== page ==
I’m always amazed at the sounds I get from this Taylor guitar when I record it. I used it for the previous record, On Steel Strings (it is the one I'm holding on the cover). Hearing the playback of those tracks in the studio caught me by surprise at first. Was that the same guitar coming through the monitors that was recorded moments earlier? Rich, the engineer at the session, replied to my disbelief cooly by saying, “That’s what that guitar sounds like.” The microphones and preamps played a part as well, I’m sure, but you can’t deny the source. This guitar would certainly be on the next record, Platforms.
My reaction to the playback was the same for Platforms. The guitar sings on every song and is very responsive to changes in articulation and picking (I go into a lot more detail about these variables in my previous post, Maeve’s Lament). The guitar closely mimics a nylon string instrument in Move, the third track on Platforms. The mids are warm, the basses percussive, and the trebles sound round and full.
I will take as much time as needed to find the right instrument. I will search for months, or even years for the right guitar in some cases. I auditioned dozens of guitars before deciding on this particular one. I sampled guitars from just about every major manufacturer as well as several boutique models with the recording projects I had planned in mind. After all of this, I narrowed my sites on one of Taylor’s least expensive models, the 114 “Grand Auditorium.” I was surprised. The higher end ones I tried were great, but something about this model intrigued me. I asked the salesman to get every 114 from the stock room and auditioned each. All were equally as good as the one in the showroom, but the last one we unpackaged had a lively spirit that set it apart from the others. It was an instrument that needed to be recorded, so I took it home.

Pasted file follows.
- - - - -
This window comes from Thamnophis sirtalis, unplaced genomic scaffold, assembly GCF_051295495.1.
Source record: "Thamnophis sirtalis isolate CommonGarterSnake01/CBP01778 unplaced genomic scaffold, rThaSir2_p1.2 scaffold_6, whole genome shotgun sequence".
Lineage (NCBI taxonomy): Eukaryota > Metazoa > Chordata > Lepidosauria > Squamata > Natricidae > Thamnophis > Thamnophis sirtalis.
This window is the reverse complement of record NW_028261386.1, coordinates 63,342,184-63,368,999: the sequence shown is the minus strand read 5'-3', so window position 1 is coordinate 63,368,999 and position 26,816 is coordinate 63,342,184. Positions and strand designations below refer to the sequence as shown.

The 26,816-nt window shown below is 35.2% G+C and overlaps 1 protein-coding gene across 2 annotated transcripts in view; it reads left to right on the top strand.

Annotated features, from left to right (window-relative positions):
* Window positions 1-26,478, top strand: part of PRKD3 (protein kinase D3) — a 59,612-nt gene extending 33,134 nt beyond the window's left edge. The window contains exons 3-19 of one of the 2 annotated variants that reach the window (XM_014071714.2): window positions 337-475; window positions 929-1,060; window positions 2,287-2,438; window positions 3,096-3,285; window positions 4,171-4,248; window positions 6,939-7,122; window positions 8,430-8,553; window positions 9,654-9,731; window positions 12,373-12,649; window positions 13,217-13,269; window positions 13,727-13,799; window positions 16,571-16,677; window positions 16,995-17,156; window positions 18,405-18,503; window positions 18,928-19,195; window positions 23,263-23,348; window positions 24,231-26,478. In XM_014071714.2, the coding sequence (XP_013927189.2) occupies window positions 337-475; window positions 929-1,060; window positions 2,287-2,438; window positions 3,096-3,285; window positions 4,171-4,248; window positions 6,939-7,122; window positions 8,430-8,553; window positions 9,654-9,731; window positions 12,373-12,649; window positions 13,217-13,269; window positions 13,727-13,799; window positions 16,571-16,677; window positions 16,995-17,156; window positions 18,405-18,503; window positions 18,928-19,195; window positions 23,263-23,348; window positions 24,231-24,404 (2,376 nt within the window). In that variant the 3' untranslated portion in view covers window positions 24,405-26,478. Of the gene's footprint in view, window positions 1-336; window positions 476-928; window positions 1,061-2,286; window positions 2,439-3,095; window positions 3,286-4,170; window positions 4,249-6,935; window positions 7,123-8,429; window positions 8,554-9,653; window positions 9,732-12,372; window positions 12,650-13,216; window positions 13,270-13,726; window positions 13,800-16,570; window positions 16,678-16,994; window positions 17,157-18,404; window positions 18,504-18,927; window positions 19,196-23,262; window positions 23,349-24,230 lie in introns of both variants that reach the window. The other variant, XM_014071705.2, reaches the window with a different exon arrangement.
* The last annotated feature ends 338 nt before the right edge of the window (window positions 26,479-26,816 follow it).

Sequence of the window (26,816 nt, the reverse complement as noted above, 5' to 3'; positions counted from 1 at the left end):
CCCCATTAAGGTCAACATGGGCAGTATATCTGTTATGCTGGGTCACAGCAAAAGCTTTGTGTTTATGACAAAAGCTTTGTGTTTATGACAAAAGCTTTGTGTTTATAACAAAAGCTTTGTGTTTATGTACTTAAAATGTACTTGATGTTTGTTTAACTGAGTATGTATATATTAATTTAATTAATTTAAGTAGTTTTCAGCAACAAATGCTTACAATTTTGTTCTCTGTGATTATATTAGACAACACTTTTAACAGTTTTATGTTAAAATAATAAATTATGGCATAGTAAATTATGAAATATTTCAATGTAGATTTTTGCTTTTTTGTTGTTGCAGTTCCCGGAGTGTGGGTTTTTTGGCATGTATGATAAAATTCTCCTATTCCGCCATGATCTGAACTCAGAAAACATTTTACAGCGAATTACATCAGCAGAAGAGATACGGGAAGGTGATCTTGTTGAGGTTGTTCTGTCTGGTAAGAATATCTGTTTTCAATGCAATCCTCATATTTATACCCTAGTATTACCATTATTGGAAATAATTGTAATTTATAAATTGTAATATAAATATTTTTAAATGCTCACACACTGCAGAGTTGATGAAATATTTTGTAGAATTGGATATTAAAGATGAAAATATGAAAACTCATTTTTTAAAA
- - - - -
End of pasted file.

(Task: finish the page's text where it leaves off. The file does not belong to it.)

I wanted Platforms to growl a little more than On Steel Strings, so I went for a single mic configuration with a direct line from the guitar mixed in. I selected a mid-line Blue microphone that I was familiar with from tracking my 2007 release, New Music For Old Truckers. It has a round depth to it and a shimmer that gives the recording some immediacy without being too delicate.
Some of the passages in Move are pretty intense. Chords dance up and down the neck with a moving bass line and detailed inner voices. It requires a lot of restraint and hand strength to keep all of the parts at the same volume. The efforts to balance the counterpoint added to the buoyant tones achieved on this track.
This was the last composition written for the record. I was in the middle of unpacking boxes in my new residence last year when I decided I needed a break. I sat down with the guitar and Move came out.